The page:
• Hi Pedro, the answer is in the article under the photo of us guiris dressed in trajes de gitanas – guiri refers to light-skinned people from Northern Europe, the US and Canada. I am dark-haired but light-skinned, and I am referred to as a guiri despite not being blonde.

      • exactly Cat, i just wanted to point out that guiri does not translate as any foreigner as other bloggers tend to do mistakenly….by the way people from Australia or New Zealand can be guiris as well…..let them be part of the world, jaja

        i really like that you have brought up this issue!

  8. Cool, I’m glad I finally know where this term comes from!
    I’ve been called a guiri just once, by a 13-year-old in a class. But he told me not to worry thought, because he didn’t consider me a “bad guiri” like the ones who “drink and make dirty the streets” (I guess he meant the tourists who come in summer), but a “good guiri” who works. I thought I’d feel insulted the first time some one called me that, but I found it flattering.
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  9. Im from Sevilla and i totally agree with Pedro! Not all the foreigners are guiris. Its cool to find out where this word comes from, i’ve used it many times and i had no idea, thanks for sharing!

  10. Haha…so great! Love the photo of you and the guiri friends. I haven’t been outwardly called it lately. I think I’m more of a target when I’m out with guiri friends drinking or something. Means I need a night out! Thanks for sharing!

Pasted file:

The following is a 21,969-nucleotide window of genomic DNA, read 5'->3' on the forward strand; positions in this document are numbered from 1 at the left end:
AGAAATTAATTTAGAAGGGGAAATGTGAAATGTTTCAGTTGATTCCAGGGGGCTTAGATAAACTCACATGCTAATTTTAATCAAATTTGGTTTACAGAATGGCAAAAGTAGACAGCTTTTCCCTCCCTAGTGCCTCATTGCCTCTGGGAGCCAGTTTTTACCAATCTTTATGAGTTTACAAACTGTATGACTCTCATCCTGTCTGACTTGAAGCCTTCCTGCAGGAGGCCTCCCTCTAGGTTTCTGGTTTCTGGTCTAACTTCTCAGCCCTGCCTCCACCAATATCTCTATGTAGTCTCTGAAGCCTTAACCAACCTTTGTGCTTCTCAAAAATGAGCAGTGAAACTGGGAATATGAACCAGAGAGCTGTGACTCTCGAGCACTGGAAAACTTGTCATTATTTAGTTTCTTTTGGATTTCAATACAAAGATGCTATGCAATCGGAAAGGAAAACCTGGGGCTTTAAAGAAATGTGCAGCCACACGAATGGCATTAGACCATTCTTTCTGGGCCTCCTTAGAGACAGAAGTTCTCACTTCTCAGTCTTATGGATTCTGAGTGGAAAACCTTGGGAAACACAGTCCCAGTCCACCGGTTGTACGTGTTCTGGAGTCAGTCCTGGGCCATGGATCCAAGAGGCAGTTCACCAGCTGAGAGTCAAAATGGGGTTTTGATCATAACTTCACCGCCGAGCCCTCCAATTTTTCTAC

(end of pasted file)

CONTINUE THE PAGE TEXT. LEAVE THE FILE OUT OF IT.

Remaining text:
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  11. I’d always been told that guiri came from the word ‘guirigay’ meaning dificult to understand or gibberish
    though the etymology may be the same as guiristino.
    And therefore was principally used with Northern European/North Americans who couldn’t speak Spanish.
    Some more discussion about it here

  12. I’ve been called a guiri occasionally here in the pueblo where I’ve lived for a little over 20 years, just outside of Seville, but only by friends and family, never as an intended insult. I usually just smile and take it good naturedly, as it’s intended. Sometimes if we’re clowning around I might make a funny comment back, such as “I might be a guiri, but I’m not a gilipolla like some non-guiris.” You can slur the two words to make them sound similar. And of course “gilipolla” is a crude word meaning a jerk, so I say that only when the circumstances are right.

  13. Nilo Véles says:

    I’m form Spain and I had always heard that the word “guiri” comes from “guirigay” (gibberish), referring to someone who speaks a languaje you don’t understand.
    I’m quite surprised to discover that the ethimology of the word is so complex.

  14. So proud to be guiris we even have our own facebook page We are a a group of football fans of a Spanish team


  15. So fun! I don’t mind the guiri thing (at all), as I’ve almost never heard it used in a really negative way.

  16. Ha! Excellent! I’d never wondered about the etymology of the word “guiri” before. Interestingly, now I come to think about it, I remember hearing the word a lot when I lived in Murcia but I just don’t hear it in Madrid at all – probably because Madrid is such a melting pot and people are more used to people from elsewhere. Like Nilo, in the above comment, I thought the word might have come from “guirigay”.
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  17. Guess it’s a bit like “gringo” in Latin America. .depending on context and voice tone, can be neutral or a bit insulting .
    Of course, some in USA would claim they “don’t mean anything bad” by saying beaner, or wetback.
    Depends on the person, no-one else can really know what’s in another’s heart.
    The stereotype of guiri in my experience is of someone kind of rude and crude, loudly shouting in a language other than Spanish. .most often English or German, wearing terrible style of clothes, sandals with white socks, and heavily sunburned. .